What Lies Beneath is an American psychological horror film directed by Robert Zemeckis. It stars Harrison Ford and Michelle Pfeiffer as a well-to-do couple who experience a strange haunting that uncovers secrets about their past.

The Exorcist (1973)

The Exorcist is an American supernatural horror film directed by William Friedkin, adapted by William Peter Blatty from his 1971 novel of the same name. The book, inspired by the 1949 exorcism of Roland Doe, deals with the demonic possession of a 12-year-old girl and her mother’s attempts to win back her child through an exorcism conducted by two priests. The adaptation is relatively faithful to the book, which itself has been commercially successful.

Halloween (1978)

Halloween is an American independent slasher film directed and scored by John Carpenter. The film was the first installment in what has become the Halloween franchise. The plot is set in the fictional Midwestern town of Haddonfield, Illinois. On Halloween night in 1963, a six-year-old Michael Myers inexplicably murders his sister and is committed. Fifteen years later, he escapes and returns home to kill again, all the while eluding his psychiatrist, Dr. Sam Loomis, who suspects Michael’s intentions, following him back to Haddonfield.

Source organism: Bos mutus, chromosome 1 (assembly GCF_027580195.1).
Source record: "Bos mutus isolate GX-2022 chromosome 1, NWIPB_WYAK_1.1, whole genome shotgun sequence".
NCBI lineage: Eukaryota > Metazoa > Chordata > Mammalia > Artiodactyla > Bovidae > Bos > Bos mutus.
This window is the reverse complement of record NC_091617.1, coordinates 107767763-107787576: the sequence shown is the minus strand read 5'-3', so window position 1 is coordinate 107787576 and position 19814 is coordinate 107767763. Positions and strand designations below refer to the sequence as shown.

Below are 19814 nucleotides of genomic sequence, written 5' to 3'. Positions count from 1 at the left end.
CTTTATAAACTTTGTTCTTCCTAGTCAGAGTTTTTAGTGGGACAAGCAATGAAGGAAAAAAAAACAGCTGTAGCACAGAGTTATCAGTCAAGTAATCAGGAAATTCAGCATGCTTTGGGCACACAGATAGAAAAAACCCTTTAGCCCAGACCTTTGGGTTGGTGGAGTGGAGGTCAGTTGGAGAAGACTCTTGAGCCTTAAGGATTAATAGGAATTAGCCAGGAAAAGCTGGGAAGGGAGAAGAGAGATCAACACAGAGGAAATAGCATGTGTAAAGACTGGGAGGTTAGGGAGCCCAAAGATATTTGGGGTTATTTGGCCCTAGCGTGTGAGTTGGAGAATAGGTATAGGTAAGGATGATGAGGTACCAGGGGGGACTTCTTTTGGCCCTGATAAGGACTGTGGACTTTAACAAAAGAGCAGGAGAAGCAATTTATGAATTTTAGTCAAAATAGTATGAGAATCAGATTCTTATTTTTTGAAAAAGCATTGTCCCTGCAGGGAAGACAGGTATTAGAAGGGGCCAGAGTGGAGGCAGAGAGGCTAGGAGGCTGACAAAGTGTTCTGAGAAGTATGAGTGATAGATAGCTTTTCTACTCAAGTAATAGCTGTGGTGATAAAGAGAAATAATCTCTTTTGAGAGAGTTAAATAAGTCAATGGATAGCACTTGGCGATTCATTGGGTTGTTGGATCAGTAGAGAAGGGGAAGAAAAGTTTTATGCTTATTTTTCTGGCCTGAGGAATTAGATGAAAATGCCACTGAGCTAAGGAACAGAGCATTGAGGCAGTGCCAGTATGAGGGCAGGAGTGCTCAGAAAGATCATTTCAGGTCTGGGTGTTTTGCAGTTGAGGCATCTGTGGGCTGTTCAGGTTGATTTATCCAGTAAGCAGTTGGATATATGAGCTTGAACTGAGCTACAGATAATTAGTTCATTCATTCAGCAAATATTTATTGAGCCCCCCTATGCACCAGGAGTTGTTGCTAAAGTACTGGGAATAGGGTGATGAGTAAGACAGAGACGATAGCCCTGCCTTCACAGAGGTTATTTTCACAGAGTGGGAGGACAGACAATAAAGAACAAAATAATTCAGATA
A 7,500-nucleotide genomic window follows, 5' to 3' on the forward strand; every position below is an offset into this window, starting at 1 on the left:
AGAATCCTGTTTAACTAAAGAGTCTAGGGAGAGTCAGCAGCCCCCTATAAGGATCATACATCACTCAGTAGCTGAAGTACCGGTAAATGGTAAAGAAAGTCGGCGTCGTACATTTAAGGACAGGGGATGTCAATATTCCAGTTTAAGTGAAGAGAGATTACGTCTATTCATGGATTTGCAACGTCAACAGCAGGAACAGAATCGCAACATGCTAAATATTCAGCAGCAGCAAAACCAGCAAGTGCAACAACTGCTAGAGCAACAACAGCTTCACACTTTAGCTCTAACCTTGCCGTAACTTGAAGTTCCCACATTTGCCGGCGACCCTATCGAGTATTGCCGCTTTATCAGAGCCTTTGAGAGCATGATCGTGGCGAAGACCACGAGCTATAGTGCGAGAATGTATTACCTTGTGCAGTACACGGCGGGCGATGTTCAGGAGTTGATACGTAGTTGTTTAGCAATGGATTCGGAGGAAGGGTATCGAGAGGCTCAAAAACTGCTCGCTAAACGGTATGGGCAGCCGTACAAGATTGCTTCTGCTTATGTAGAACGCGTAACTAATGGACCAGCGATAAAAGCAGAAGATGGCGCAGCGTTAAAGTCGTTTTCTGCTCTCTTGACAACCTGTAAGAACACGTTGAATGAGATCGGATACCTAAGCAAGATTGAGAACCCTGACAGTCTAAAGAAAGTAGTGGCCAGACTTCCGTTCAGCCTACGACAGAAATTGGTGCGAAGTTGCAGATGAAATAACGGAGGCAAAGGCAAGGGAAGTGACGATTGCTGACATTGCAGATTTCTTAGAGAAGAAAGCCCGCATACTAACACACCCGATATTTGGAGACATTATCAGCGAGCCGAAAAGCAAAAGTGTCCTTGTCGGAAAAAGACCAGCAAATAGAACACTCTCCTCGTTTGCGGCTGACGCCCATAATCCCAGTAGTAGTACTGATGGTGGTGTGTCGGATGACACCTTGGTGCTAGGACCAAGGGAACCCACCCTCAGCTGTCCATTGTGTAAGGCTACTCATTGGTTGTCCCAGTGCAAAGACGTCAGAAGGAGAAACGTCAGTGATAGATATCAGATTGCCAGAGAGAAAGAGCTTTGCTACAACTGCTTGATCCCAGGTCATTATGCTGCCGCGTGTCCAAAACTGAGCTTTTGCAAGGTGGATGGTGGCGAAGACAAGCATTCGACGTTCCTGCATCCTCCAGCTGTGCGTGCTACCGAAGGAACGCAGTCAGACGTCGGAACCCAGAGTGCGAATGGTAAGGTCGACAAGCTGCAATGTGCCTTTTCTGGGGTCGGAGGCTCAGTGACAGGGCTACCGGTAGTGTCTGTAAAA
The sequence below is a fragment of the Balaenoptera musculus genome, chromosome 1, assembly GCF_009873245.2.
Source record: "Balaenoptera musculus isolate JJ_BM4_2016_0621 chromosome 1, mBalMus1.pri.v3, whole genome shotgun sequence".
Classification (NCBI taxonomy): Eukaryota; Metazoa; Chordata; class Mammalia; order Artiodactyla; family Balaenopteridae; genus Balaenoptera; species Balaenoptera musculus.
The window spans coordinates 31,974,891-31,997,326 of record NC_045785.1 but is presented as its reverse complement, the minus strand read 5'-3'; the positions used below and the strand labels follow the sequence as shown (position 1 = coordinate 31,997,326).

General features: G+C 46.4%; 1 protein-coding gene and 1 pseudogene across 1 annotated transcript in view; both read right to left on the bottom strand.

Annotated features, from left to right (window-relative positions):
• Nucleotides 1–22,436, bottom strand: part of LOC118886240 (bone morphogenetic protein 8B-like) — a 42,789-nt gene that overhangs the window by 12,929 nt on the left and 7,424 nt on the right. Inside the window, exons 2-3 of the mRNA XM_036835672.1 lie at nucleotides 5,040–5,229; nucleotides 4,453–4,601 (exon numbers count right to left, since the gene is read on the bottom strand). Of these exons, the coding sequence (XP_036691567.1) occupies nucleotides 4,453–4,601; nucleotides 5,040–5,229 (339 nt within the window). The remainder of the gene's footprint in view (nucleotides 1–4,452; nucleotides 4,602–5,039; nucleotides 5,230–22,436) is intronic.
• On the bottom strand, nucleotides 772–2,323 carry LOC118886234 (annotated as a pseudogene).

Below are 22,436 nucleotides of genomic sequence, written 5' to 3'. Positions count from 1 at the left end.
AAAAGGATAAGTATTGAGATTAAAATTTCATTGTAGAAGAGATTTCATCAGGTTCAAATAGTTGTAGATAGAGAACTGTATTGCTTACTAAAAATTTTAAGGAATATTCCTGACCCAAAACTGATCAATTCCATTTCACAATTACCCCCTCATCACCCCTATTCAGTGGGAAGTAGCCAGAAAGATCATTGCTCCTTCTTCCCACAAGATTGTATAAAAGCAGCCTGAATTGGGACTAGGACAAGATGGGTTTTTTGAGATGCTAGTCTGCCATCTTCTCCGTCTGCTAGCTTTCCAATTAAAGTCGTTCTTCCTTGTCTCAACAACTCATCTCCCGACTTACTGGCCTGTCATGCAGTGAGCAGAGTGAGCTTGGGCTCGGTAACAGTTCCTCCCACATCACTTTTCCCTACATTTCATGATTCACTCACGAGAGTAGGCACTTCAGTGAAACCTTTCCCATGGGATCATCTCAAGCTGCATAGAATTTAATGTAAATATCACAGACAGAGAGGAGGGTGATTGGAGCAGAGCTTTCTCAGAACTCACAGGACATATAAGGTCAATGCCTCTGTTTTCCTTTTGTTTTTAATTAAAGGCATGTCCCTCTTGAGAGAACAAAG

Poltergeist (1982)

Poltergeist is an American horror film series distributed by Metro-Goldwyn-Mayer during the 1980s.The original film was co-written and produced by Steven Spielberg. The Poltergeist films collected a total of approximately $132 million at the United States box office. Set in a California suburb, the plot focuses on a family whose home is invaded by malevolent ghosts that abduct the family’s younger daughter.

Alien (1979)

Alien is a British-American science-fiction horror film directed by Ridley Scott. The film’s title refers to a highly aggressive extraterrestrial creature that stalks and kills the crew of a spaceship.

The Silence of the Lambs (1991)